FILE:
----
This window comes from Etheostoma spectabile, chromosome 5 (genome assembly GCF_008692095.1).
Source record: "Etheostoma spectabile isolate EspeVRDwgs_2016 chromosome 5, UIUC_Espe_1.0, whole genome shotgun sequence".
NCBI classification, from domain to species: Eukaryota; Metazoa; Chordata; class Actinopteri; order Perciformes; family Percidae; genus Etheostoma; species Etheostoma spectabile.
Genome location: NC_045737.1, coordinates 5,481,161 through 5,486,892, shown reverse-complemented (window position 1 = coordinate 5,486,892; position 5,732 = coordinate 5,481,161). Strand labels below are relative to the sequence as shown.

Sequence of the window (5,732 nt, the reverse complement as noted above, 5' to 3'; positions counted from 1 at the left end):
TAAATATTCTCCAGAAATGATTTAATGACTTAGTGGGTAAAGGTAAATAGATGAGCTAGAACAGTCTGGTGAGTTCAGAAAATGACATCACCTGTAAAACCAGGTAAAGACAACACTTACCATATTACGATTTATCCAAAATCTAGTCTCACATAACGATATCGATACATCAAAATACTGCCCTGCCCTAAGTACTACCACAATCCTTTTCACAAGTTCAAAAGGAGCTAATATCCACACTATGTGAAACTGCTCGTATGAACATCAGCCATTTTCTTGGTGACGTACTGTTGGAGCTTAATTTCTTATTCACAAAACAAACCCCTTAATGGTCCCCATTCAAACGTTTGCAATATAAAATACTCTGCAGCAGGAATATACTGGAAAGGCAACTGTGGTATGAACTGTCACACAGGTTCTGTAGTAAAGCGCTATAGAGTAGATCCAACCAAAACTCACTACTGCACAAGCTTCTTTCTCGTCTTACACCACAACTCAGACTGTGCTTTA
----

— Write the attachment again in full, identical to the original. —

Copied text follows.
This window comes from Etheostoma spectabile, chromosome 5 (genome assembly GCF_008692095.1).
Source record: "Etheostoma spectabile isolate EspeVRDwgs_2016 chromosome 5, UIUC_Espe_1.0, whole genome shotgun sequence".
NCBI classification, from domain to species: Eukaryota; Metazoa; Chordata; class Actinopteri; order Perciformes; family Percidae; genus Etheostoma; species Etheostoma spectabile.
Genome location: NC_045737.1, coordinates 5,481,161 through 5,486,892, shown reverse-complemented (window position 1 = coordinate 5,486,892; position 5,732 = coordinate 5,481,161). Strand labels below are relative to the sequence as shown.

Sequence of the window (5,732 nt, the reverse complement as noted above, 5' to 3'; positions counted from 1 at the left end):
TAAATATTCTCCAGAAATGATTTAATGACTTAGTGGGTAAAGGTAAATAGATGAGCTAGAACAGTCTGGTGAGTTCAGAAAATGACATCACCTGTAAAACCAGGTAAAGACAACACTTACCATATTACGATTTATCCAAAATCTAGTCTCACATAACGATATCGATACATCAAAATACTGCCCTGCCCTAAGTACTACCACAATCCTTTTCACAAGTTCAAAAGGAGCTAATATCCACACTATGTGAAACTGCTCGTATGAACATCAGCCATTTTCTTGGTGACGTACTGTTGGAGCTTAATTTCTTATTCACAAAACAAACCCCTTAATGGTCCCCATTCAAACGTTTGCAATATAAAATACTCTGCAGCAGGAATATACTGGAAAGGCAACTGTGGTATGAACTGTCACACAGGTTCTGTAGTAAAGCGCTATAGAGTAGATCCAACCAAAACTCACTACTGCACAAGCTTCTTTCTCGTCTTACACCACAACTCAGACTGTGCTTTA